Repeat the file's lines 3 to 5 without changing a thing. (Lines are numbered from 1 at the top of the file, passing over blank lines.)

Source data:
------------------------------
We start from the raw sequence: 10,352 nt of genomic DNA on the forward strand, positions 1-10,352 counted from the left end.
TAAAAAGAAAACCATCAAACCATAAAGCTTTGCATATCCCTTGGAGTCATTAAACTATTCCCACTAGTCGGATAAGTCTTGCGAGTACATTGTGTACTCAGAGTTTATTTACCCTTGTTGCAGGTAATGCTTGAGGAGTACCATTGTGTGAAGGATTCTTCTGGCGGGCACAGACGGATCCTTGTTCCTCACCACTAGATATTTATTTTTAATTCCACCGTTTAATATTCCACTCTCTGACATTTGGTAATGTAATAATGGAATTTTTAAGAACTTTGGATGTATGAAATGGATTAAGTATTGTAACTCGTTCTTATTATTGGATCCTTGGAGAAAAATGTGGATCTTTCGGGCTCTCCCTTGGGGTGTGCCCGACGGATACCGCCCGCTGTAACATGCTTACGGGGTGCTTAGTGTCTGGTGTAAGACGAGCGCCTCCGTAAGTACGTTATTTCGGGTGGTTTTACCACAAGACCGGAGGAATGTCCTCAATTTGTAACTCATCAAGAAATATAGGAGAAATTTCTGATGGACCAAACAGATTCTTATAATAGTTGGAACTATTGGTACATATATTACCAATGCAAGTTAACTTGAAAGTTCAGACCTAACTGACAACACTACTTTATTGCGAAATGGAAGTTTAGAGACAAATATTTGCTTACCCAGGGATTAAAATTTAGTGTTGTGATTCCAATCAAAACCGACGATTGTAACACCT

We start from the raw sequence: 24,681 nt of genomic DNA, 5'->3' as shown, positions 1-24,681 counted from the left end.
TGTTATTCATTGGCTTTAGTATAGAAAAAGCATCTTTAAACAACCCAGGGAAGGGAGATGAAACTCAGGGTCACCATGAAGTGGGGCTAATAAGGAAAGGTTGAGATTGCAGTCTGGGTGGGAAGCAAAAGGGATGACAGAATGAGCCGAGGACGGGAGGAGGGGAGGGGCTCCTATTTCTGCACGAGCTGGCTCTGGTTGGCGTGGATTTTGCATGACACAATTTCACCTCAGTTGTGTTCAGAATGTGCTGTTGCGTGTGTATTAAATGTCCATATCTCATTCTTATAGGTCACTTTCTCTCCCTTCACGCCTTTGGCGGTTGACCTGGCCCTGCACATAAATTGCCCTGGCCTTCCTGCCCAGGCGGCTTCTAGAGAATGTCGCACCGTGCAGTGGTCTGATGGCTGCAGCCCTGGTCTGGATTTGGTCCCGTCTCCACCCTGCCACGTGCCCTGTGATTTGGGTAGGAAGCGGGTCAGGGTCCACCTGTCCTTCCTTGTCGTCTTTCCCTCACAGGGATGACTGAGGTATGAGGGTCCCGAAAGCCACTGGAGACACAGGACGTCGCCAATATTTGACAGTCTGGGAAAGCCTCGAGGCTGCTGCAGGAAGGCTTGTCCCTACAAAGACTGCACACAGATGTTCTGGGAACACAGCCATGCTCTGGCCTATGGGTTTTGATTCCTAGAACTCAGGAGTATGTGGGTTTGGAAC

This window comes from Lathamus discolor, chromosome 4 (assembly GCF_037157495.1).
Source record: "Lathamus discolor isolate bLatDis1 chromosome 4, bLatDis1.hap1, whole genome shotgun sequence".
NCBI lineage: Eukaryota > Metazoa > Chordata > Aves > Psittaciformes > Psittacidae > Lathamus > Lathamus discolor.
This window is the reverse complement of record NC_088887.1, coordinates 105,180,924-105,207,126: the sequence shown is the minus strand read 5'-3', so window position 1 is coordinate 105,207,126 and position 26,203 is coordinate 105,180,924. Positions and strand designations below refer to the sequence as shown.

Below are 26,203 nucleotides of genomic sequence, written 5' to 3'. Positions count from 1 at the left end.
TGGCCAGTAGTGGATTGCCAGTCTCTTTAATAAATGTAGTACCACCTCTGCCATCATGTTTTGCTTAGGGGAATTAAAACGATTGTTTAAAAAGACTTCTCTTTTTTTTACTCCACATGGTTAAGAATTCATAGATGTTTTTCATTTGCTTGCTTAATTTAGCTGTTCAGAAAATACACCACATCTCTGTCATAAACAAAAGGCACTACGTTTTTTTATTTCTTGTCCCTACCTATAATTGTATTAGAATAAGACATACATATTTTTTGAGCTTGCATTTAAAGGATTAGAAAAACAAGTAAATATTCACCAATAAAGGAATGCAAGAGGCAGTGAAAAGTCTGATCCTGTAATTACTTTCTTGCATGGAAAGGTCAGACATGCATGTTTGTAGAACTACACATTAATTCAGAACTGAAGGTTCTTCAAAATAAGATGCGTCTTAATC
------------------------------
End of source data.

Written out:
We start from the raw sequence: 24,681 nt of genomic DNA, 5'->3' as shown, positions 1-24,681 counted from the left end.
TGTTATTCATTGGCTTTAGTATAGAAAAAGCATCTTTAAACAACCCAGGGAAGGGAGATGAAACTCAGGGTCACCATGAAGTGGGGCTAATAAGGAAAGGTTGAGATTGCAGTCTGGGTGGGAAGCAAAAGGGATGACAGAATGAGCCGAGGACGGGAGGAGGGGAGGGGCTCCTATTTCTGCACGAGCTGGCTCTGGTTGGCGTGGATTTTGCATGACACAATTTCACCTCAGTTGTGTTCAGAATGTGCTGTTGCGTGTGTATTAAATGTCCATATCTCATTCTTATAGGTCACTTTCTCTCCCTTCACGCCTTTGGCGGTTGACCTGGCCCTGCACATAAATTGCCCTGGCCTTCCTGCCCAGGCGGCTTCTAGAGAATGTCGCACCGTGCAGTGGTCTGATGGCTGCAGCCCTGGTCTGGATTTGGTCCCGTCTCCACCCTGCCACGTGCCCTGTGATTTGGGTAGGAAGCGGGTCAGGGTCCACCTGTCCTTCCTTGTCGTCTTTCCCTCACAGGGATGACTGAGGTATGAGGGTCCCGAAAGCCACTGGAGACACAGGACGTCGCCAATATTTGACAGTCTGGGAAAGCCTCGAGGCTGCTGCAGGAAGGCTTGTCCCTACAAAGACTGCACACAGATGTTCTGGGAACACAGCCATGCTCTGGCCTATGGGTTTTGATTCCTAGAACTCAGGAGTATGTGGGTTTGGAAC

This window comes from Lathamus discolor, chromosome 4 (assembly GCF_037157495.1).